The reason H2O is bent is due to the high amount of repulsions that is caused by the two lone pairs. As Lavelle emphasized in his lecture, the most powerful repulsion occurs between two lone pairs. Therefore, since oxygen has two lone pairs on its central atom and two bond pairs, the two bonds are repelled by the high electron density of the two lone pairs. Consequently, rather than being linear, its bond angles are positioned downwards at a 104 degree angle.

jessicasilverstein1F
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Re: H20 Bent Structure

Postby jessicasilverstein1F » Sat Nov 21, 2020 11:37 am

The reason that H20 is bent is because the oxygen has two lone pairs. These lone pairs cause repulsion of the two hydrogen atoms and pushes them downwards, thus causing a bent structure in the molecule

Nhu Pham-Dis3G
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Re: H20 Bent Structure

Postby Nhu Pham-Dis3G » Sat Nov 21, 2020 4:28 pm

The H20 molecule is bent because there are two lone pairs and they are located on the same side. Because of their proximity to each other, there is repulsion, which results in the bent shape.

Jerry_T
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Re: H20 Bent Structure

Postby Jerry_T » Sat Nov 21, 2020 11:26 pm

The lone pairs are more repulsive than the bonding pairs and thus their electron distribution causes H2O to be bent as the lone pairs "push down" on the H atoms.

Chudi Onyedika 3A
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Re: H20 Bent Structure

Postby Chudi Onyedika 3A » Sun Nov 22, 2020 9:35 pm

The space taken by the two lone pairs results in the hydrogen atoms being pushed downwards.

Colin Squire 3B
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Re: H20 Bent Structure

Postby Colin Squire 3B » Sun Nov 22, 2020 9:42 pm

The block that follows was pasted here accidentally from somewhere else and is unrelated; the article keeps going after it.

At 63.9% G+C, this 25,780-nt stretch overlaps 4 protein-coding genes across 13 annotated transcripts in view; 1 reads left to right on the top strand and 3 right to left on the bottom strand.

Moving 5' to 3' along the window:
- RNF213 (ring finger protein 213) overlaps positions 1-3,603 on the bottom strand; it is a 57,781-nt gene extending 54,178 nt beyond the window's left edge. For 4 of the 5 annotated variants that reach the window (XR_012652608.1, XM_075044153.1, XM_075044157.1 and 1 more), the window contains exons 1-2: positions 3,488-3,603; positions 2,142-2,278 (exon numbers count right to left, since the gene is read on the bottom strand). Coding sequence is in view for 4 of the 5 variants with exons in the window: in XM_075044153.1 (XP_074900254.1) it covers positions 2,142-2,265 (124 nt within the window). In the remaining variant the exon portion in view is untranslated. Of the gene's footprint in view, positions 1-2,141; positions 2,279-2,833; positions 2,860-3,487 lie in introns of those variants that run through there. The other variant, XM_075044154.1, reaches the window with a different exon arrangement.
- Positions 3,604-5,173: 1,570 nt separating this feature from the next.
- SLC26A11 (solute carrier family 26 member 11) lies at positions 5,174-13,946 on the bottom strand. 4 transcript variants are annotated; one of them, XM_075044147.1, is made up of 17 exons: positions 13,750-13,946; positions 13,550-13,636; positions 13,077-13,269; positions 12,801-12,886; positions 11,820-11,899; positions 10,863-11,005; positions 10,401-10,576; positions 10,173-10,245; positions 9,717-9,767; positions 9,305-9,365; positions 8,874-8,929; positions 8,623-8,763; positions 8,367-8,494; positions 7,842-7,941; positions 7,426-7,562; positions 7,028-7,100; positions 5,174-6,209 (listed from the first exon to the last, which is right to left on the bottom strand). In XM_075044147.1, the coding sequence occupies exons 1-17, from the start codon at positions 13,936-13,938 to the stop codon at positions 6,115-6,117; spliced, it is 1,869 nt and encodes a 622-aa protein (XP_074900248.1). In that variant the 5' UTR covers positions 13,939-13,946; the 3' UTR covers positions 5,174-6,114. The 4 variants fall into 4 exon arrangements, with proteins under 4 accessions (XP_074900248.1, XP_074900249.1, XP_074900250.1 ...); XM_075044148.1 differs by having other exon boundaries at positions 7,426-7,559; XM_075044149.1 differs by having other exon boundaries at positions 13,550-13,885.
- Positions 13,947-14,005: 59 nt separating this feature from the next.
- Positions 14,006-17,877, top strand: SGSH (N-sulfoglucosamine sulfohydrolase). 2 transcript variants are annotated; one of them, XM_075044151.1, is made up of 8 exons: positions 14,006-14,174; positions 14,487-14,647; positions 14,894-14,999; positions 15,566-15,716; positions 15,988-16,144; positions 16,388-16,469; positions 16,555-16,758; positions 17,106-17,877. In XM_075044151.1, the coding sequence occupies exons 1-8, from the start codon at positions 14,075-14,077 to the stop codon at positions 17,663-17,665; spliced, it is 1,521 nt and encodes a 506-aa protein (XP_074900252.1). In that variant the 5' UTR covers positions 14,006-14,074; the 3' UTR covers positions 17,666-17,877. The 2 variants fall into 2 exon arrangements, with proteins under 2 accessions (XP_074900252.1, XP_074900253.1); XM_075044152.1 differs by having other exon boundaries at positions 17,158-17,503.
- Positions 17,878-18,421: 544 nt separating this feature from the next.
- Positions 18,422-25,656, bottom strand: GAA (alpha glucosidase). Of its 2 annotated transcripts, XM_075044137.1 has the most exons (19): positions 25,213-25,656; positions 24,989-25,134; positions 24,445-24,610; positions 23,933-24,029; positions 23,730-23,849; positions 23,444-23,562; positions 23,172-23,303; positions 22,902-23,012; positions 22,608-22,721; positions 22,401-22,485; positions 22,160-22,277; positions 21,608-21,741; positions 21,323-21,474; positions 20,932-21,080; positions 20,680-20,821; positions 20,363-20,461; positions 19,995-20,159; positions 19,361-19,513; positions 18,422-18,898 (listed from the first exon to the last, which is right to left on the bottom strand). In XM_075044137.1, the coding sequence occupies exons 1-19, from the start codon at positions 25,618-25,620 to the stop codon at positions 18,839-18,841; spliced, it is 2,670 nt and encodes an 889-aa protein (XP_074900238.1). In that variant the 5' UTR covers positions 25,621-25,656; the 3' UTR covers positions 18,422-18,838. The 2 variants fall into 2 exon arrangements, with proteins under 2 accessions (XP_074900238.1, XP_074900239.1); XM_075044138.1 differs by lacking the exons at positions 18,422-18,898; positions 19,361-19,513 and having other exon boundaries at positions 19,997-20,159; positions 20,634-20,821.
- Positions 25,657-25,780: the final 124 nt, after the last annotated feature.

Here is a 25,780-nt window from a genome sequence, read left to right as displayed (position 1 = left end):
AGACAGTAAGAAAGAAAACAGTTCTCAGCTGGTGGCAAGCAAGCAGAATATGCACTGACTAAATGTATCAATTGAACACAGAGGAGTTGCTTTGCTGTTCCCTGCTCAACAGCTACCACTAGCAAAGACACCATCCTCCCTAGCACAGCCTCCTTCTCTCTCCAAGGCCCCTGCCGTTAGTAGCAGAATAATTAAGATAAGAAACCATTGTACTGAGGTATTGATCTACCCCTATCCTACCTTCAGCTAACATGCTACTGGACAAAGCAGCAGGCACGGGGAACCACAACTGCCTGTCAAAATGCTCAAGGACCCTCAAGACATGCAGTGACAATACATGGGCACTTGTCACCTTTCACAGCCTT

Due to the three domains of electron density, two of which being bonded pairs, and the other being a lone pair, the overall shape of H20 is bent. This is partly due to the fact that the lone pair pushes the two bonded pairs down, if that makes any sense. Hope this helped :)

Ashley Lopez 3J
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Re: H20 Bent Structure

Postby Ashley Lopez 3J » Sun Nov 22, 2020 10:07 pm

H20 is bent because the two lone electron pairs that are on one side of the molecule cause a repulsion on the hydrogen atoms attached to the oxygen molecule. The repulsion is ultimately what induces the tetrahedral shape. I visualize it as each lone pair having the energy to push down (or up) on the H atoms.

Sydney Jensen 3L
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Re: H20 Bent Structure

Postby Sydney Jensen 3L » Mon Nov 23, 2020 1:53 pm

The two lone electron pairs want to stay as far apart as possible, and they repulse, causing the shape to be bent and the lone pairs to be as far away as possible.

Inderpal Singh 2L
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Re: H20 Bent Structure

Postby Inderpal Singh 2L » Mon Nov 23, 2020 2:04 pm

The two lone pairs repel each other, making them move away!